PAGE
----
More Best Before [KT2009, v]

june 13, 2009.

The special focus on sound in arts and art in sounds during the 10th Maastricht Kunsttour will get a sequel later this year. The project goes by the moniker Best Before, and is co-produced and -curated by the Stichting Intro/In situ, an association that has been promoting and programming contemporary music and sound art in Maastricht and its environs for 25 years.

That makes for one more jubilee...

Intro/In situ hosted an inflatable audiovisual environment by the Feedbacksociety during this year's Kunsttour, called Feedbackstructures. The inflatable room had been 'blown up' inside Stichting Intro's space in the Capucijnengang. I took off my shoes, and stepped inside, through a short two-door lock: you open one door, and close that behind you; then you open the next one, step into the room, and also close the second door.
I was all alone.
The room/tent was made out of white tissue, and illuminated from the outside by flashing lights at the four corners that were stretched out cone-like and like wormholes seemed to disappear down into nowhere. The room bathed most of the time in a clinical, cold blue light, which upon entrance made it look and feel like an abandoned operating theatre. Lights interacted with sounds, and probably also with the flashes of video that I (but barely) noticed every now and then. The interaction seemed to be more or less straightforward, though. Largely due to the 'electric beat' that was going on all the time after a while I began to feel like the proverbial solitary early bird yearning for a swing, but arriving at the, say StarTrek, disco way before the real party is getting on its way. (Watch a short vimeo of the installation; I guess I should have laid down and close my eyes.)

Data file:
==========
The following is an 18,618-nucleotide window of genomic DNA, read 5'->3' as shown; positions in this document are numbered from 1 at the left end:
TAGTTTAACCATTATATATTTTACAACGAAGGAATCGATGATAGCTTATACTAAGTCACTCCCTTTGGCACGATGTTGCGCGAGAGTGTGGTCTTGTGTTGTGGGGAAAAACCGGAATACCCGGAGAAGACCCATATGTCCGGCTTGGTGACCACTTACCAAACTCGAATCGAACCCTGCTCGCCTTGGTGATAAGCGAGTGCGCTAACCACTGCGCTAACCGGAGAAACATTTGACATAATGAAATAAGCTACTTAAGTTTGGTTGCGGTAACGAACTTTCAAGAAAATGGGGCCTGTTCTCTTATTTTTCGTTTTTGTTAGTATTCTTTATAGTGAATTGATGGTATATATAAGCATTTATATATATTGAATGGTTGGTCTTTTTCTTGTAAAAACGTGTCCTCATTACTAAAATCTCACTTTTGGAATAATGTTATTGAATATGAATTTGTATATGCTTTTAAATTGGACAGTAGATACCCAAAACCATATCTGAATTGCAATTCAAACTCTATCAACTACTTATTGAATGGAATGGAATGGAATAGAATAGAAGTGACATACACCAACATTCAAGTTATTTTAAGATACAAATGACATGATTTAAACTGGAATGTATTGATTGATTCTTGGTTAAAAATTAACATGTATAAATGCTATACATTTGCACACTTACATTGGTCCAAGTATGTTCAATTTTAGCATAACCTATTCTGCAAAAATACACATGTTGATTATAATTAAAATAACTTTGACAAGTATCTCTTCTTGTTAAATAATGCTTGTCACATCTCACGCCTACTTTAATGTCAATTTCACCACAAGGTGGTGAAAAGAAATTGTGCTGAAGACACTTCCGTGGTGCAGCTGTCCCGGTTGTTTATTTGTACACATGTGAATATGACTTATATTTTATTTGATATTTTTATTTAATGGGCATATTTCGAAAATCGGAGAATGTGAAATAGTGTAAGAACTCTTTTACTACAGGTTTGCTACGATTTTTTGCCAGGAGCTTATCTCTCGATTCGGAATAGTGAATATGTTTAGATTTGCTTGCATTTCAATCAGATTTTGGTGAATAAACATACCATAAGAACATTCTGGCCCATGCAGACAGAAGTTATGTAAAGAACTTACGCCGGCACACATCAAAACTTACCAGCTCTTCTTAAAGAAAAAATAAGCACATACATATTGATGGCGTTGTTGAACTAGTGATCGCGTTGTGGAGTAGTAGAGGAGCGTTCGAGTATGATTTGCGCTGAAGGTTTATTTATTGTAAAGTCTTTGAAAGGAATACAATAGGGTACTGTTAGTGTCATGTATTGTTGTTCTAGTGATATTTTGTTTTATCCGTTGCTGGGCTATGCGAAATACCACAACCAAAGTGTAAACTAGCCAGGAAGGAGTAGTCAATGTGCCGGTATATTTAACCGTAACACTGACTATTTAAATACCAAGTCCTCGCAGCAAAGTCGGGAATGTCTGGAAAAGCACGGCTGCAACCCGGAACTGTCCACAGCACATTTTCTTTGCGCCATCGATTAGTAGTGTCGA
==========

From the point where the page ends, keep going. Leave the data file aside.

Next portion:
[ * ] "Morning runs best_before the city gets
real and best_before your eyes"


What disappointed me was that, the name of the work notwithstanding, there were - maybe except the audio-video interaction - no real time feedback structures at work in the Feedbackstructures. All of the sounds had been designed beforehand. They were just being played back. Given the efforts to construct and set up the inflatable room, and in view of its obvious '(sound) art ambition', not putting it to use as an instrument - for example by having it in some way react to the presence, position and movements of the visitors - felt like a missed opportunity.

  [ * ] "Mak'a little grunting noise here, best_before smiling"